6 Stock Categories Peter Lynch Uses

6 Stock Categories Peter Lynch Uses August 3, 2011

On the front cover of Lynch’s book “One Up On Wall Street,” this phrase sits under the main title:

“How to use what you already know to make money in the market.”

To some, making money in the stock market can feel as challenging or difficult as learning to speak a foreign language.  I know I’ve heard people say at least one of these reasons for not investing:

  • I don’t have time to invest.
  • I don’t know where to start!
  • I don’t have enough money to invest.
  • I’m waiting for the market to improve. (ouch)

I’m sure you can think of more reasons why someone would hesitate when investing in the market.

If you read anything about Peter Lynch, you’ll find him saying over and over that the everyday person has tremendous exposure to excellent companies that are being ignored by Wall Street analysts.  He gives examples in the book about companies that were ignored by analysts  – Taco Bell, The Limited, Pep Boys.  Lynch is passionate in sharing that if you can recognize a ‘good’ company because you use them or see others using them on a regular basis, you might be onto a good investment opportunity.  These ‘close to home’ opportunities are the very ones that can turn into what Lynch calls a tenbagger, or a stock that increases in value by ten times.

Once Lynch identifies a potential company to invest in, he likes to categorize them into six different categories.

Slow Growers

These are usually large companies that are generally older and expected to grow slightly faster than the country’s gross national output.  Utilities are common slow growers and companies that provide regular dividends often fit the slow grower description.  Lynch is not against these companies, he simply says not to expect huge returns on these companies.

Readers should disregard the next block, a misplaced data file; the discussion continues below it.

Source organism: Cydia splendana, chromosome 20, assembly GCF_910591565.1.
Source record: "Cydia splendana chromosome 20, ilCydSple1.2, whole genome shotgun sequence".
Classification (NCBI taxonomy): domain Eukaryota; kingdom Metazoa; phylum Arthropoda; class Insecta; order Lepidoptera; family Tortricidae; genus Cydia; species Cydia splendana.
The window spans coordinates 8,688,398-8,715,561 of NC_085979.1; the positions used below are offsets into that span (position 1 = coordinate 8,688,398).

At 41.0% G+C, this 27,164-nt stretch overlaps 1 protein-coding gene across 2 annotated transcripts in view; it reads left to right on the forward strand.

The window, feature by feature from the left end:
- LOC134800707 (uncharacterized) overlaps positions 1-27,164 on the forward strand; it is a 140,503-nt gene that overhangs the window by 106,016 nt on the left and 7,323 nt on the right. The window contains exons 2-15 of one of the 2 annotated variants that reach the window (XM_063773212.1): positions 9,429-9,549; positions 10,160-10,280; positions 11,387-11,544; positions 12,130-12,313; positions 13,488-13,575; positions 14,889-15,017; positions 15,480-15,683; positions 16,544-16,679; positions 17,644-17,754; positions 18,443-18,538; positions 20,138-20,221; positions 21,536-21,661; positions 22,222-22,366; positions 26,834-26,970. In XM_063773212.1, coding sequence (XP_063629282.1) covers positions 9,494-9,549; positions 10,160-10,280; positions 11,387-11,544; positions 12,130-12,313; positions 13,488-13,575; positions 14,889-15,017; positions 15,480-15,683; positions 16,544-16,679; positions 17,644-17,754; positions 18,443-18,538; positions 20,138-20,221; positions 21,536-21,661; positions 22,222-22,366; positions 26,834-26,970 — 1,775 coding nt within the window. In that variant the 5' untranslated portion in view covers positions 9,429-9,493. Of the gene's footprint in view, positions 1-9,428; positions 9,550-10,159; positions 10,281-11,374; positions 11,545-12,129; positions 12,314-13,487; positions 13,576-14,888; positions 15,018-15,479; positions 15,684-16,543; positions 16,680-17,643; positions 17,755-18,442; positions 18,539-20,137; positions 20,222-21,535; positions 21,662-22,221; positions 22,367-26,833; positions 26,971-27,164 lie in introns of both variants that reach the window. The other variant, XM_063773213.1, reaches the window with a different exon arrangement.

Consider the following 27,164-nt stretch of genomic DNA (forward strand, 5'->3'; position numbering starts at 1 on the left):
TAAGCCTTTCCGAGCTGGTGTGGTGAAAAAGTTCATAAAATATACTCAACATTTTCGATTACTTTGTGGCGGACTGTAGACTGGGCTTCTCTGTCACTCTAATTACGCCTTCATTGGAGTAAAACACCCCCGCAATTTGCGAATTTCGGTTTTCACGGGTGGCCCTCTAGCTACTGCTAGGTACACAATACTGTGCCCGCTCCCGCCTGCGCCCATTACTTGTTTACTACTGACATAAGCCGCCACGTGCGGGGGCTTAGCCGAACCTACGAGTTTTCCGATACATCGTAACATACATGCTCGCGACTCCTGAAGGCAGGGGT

Stalwarts

The stalwarts are companies that don’t do a lot of shaking during recessions and economic downturns.  Most of these are multibillion-dollar giants that are slow to move with new products, but remain strong with recession-proof products like dog food or Cornflakes.

Fast Growers

You don’t need to have a fast growing industry to find a fast growing company.  You simply need a company that is on the move and gaining the market share faster than other companies in that industry.  These types of investments are Lynch’s favorites, as many new, fast growing companies can turn into 10 to 40-baggers or more (in Lynch’s experience).

Cyclicals

According to Lynch a cyclical company is one ‘whose sales and profits rise and fall in regular if not completely predicable fashion.”  The expansion and contraction of sales is typical of these companies, most of which are found in these types of industries: airlines, automotive, chemical, etc.

Turnarounds

Companies that can barely make it to the bankruptcy lawyers before completely dying are candidates for the turnaround category.  Back in the 80’s, Chrysler was the star turnaround along with Lockheed.  These obviously have the potential for great gain, but you really need to consider the risks.

Asset Plays

These companies have a certain known asset that will set it apart from other companies in the future.  The asset might be cash or it might be an island full of oil off the coast of a country.  Patience is the most important aspect for investing in these companies, because it may take a while before you see any profits come from it.

The next time you’re enjoying a trip to the mall or driving around your city, look for companies that might fit into these categories.  It’ll help you stay on top of the movers and shakers and might just lead you to a great investment!


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